Maine Coon Cat

The history of the Maine Coon is a mystery. People rely on myths and legends to recount the breed's beginnings

Known as the gentle giants of cats, the Maine Coon is a loving and loyal breed that can weigh up to 25 pounds. They are popular for their large size and friendly-nature, which has led to Maine Coons being the second most favored cat breed in the United States. The Maine Coon is a highly regarded breed that has forever left a large paw print of the hearts of America’s cat lovers

While the Maine Coon is considered one of the oldest natural breeds of cat in North America, the exact origin of the breed is unknown. However, there are many myths and legends, some more plausible than others, that surround the development of the Maine Coon Cat.

Some people think early Maine Coon cats were developed after longhaired cats were brought overseas to America by various seamen and then bred with bobcats. This myth was developed because people thought the tufts of hair on the Main Coon’s ears and between their toes resembled a bobcat. Some people have even gone further to believe that the Main Coon was created after the domestic cats of New England were bred with raccoons because of their bushy tails and the trills and chirps they often use to communicate. Despite being genetically impossible for these myths to be true because species of different divisions can not be hybridized, a handful of people still believe that today’s Maine Coon cat was bred with American bobcats or raccoons.

A more fantasized version of the development of today’s modern Maine Coon revolves around Marie Antoinette, the vivacious last queen of France. Before she was beheaded in 1983, Marie Antoinette hatched a plan with Captain Samuel Clough to escape to Wiscasset, Maine on a ship filled with her most prized possessions, including her six long-haired Angora cats. She was captured, tried and sent to the guillotine before she was able to make it to the United States, but according to legend her six cats made it under the care of Captain Clough. Eventually the cats bred with the domestic cats of America and created the breed we know today.

If you don’t find Marie Antoinette’s involvement the the breed’s development likely or credible, another myth of the Maine Coons has to do with an English sea captain known as “Coon.” It is suspected that Coon loved cats, which he had a multitude of, and he traveled up and down the New England coast with his feline friends. The majority of his cats were longhaired and they followed their owner to shore when he left his ship. Eventually his cats began breeding with the local cats and when longhaired kittens became apparent in domestic American litters the owners knew it was because of one of Coon’s cats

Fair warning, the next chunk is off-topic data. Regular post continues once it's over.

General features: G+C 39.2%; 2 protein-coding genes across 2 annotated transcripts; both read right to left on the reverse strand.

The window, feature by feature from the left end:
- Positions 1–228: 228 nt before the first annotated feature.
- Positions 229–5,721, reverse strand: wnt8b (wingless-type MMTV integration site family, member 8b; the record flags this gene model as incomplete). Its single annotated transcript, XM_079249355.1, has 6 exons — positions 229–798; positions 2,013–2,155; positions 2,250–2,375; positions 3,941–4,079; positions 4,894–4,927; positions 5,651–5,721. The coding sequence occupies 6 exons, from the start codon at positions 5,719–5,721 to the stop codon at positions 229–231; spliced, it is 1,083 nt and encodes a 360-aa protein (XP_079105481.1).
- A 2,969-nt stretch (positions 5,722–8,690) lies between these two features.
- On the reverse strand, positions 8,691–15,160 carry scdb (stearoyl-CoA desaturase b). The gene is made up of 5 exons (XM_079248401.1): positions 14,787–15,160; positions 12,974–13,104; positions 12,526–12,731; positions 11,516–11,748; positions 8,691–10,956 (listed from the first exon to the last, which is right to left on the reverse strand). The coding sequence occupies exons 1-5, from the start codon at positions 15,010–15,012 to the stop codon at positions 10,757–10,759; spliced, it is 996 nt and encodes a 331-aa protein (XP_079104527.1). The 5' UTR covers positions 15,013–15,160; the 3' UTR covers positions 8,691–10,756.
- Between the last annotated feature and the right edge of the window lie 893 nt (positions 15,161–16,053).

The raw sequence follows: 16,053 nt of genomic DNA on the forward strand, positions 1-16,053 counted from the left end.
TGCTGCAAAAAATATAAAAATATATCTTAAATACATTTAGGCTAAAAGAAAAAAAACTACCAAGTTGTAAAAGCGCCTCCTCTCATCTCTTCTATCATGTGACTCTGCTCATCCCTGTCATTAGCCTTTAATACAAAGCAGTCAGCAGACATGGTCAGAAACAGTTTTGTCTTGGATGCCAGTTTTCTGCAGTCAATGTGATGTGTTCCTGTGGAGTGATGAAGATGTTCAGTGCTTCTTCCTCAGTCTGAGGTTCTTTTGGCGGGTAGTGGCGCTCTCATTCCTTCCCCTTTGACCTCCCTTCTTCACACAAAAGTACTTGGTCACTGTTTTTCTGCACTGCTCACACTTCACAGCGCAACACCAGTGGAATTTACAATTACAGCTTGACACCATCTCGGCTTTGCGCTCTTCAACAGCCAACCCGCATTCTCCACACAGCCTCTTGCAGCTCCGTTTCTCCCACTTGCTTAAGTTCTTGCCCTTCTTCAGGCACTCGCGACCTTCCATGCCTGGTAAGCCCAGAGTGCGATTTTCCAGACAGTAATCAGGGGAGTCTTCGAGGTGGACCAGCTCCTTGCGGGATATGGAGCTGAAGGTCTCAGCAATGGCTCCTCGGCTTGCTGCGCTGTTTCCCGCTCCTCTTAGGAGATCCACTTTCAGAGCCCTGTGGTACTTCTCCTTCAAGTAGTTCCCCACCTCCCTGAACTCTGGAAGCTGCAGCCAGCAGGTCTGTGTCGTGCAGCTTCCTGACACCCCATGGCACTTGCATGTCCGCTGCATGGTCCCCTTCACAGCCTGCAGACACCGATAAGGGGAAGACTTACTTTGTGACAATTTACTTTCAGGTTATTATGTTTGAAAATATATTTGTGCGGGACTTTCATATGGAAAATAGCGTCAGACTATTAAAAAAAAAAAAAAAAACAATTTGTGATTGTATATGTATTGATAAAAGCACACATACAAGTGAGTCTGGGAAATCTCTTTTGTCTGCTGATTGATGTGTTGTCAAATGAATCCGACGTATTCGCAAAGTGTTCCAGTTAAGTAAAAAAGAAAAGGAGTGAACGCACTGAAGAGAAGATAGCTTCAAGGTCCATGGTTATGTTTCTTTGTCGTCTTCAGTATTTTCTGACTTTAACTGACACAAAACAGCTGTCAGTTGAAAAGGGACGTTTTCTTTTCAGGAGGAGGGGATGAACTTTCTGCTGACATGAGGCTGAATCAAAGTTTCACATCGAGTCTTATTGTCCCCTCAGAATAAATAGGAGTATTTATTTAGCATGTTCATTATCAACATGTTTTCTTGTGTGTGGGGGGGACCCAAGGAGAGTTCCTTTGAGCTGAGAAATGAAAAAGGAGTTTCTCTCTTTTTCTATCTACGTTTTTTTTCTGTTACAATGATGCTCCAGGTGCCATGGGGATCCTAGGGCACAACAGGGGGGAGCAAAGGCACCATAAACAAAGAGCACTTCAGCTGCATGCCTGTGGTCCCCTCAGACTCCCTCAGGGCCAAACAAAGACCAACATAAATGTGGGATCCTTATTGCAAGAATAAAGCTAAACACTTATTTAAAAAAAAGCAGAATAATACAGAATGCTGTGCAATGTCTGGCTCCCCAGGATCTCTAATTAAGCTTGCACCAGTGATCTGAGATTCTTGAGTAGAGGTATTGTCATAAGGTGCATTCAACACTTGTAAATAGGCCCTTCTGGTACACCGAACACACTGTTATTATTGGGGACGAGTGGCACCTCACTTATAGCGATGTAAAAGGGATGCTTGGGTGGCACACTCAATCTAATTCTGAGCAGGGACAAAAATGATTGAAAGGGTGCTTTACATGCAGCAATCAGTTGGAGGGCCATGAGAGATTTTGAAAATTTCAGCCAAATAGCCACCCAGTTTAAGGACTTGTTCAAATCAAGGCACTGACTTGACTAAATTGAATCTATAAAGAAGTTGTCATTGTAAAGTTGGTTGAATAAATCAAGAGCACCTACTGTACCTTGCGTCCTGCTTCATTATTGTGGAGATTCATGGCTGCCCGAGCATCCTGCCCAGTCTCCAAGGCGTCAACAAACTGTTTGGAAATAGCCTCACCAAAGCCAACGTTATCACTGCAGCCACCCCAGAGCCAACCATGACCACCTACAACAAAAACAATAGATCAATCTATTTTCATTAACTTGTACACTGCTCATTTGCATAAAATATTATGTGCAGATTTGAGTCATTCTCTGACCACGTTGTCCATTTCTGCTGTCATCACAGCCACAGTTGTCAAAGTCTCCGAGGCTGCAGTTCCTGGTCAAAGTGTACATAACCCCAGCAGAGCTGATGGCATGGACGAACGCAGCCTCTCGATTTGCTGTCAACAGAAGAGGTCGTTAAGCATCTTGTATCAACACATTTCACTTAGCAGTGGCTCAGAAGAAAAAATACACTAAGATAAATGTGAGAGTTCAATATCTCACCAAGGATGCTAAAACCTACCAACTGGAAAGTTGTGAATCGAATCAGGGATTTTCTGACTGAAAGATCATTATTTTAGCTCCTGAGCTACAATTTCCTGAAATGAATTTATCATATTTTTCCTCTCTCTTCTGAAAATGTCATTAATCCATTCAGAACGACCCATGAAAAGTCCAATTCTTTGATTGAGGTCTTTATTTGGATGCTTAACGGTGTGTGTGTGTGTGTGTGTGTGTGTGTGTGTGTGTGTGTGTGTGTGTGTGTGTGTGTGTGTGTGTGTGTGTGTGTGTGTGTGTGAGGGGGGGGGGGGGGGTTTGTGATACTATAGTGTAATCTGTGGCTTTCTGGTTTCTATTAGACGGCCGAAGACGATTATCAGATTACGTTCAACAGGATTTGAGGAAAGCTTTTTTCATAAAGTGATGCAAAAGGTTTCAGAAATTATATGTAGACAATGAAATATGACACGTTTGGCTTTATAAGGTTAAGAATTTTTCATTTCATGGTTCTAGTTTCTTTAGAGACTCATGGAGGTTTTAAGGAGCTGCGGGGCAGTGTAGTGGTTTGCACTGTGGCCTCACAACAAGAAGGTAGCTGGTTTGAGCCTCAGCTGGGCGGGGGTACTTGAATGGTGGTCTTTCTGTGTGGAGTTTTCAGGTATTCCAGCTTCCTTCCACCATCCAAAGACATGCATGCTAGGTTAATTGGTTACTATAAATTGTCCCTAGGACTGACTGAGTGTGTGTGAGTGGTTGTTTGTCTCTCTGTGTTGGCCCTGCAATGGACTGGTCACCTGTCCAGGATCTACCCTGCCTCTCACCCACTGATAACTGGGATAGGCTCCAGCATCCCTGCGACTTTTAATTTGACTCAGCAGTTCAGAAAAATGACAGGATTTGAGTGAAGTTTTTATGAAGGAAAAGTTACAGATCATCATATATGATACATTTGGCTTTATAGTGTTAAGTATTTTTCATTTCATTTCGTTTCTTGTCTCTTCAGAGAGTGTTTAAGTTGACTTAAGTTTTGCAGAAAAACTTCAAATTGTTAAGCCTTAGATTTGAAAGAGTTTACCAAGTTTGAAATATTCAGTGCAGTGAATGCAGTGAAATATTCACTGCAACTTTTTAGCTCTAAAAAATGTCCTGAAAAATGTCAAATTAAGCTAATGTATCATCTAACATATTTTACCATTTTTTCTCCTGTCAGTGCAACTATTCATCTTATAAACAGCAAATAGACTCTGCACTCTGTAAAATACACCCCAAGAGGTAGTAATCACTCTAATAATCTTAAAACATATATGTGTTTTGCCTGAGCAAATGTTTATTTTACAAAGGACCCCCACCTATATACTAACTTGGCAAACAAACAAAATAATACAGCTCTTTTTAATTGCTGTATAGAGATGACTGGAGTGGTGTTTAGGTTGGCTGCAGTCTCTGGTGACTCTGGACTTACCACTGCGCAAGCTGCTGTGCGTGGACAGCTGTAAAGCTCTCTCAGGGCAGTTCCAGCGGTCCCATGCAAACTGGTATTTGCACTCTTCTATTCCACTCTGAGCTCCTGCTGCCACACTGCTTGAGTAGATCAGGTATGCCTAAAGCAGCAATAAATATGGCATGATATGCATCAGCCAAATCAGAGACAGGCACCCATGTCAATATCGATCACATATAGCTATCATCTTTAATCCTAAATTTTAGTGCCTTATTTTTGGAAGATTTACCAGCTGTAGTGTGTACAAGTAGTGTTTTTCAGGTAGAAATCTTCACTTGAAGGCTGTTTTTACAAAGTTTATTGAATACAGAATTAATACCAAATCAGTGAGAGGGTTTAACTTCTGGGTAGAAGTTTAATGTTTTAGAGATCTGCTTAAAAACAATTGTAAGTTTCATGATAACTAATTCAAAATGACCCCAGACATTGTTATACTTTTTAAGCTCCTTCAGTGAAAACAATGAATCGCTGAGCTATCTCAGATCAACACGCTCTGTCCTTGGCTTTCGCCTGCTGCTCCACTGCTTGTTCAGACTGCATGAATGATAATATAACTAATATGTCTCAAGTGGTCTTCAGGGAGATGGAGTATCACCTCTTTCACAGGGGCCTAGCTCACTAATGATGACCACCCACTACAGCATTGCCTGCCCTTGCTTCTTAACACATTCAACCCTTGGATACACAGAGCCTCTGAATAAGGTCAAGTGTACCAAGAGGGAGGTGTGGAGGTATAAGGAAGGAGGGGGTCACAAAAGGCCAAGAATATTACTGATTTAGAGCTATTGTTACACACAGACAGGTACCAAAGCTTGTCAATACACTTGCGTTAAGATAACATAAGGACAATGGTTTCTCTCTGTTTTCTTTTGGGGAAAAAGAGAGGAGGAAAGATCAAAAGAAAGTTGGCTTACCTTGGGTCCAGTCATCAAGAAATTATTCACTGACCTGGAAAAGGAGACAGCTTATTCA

Another legend that surrounds the Maine Coon’s creation, which is the most likely to be true, involves Vikings. It is thought that early descendants of the breed were developed in New England when the Vikings brought their Norwegian Skogkatts, also known as Norwegian Forest Cats, to America with them. These large cats and their attributes closely resemble the appearance and temperament of the Maine Coon. When these bigger, longhaired cats began breeding with the domestic shorthairs that were already in New England, the continuation of the new breed depended upon the survival of the fittest These cats needed to be able to withstand the harsh conditions and snow of winter in the Northeast. Eventually, nature fine-tuned the features of today’s Maine Coon cat, which was named after the state of Maine where it is the official state cat.

Description and Temperament
The cat that resulted from nature’s breeding program is a large and hardy cat, known for its mouse-hunting skills and natural intelligence. Maine Coon cats are more trainable than most other breeds and can even be taught to fetch and return their catch. These cats are not needy, meaning they aren’t usually lap cats, though they do like to be in your presence at most times. Expect that your Maine Coon will follow you from room to room just to see what you are doing.

A Maine Coon’s friendly, loving and laid-back disposition makes the breed a great choice for families. They get along with most anyone- including pets- and are known to be very loyal to their family members. Maine Coons mature more slowly than other breeds, usually not reaching maturity until three-years-old. This makes the Maine Coon much more kitten-like and has resulted in the breed being described as silly.

Weighing between 10 and 25 pounds, the Maine Coon is the largest breed of domestic cats. They have solid and muscular bodies protected by a silky, water resistant coat. They have thick, bushy tails that they display proudly for added balance, agility and warmth, and some have a lion-like mane around their neck. Despite being a longhaired breed, grooming your Maine Coon is only required occasionally.

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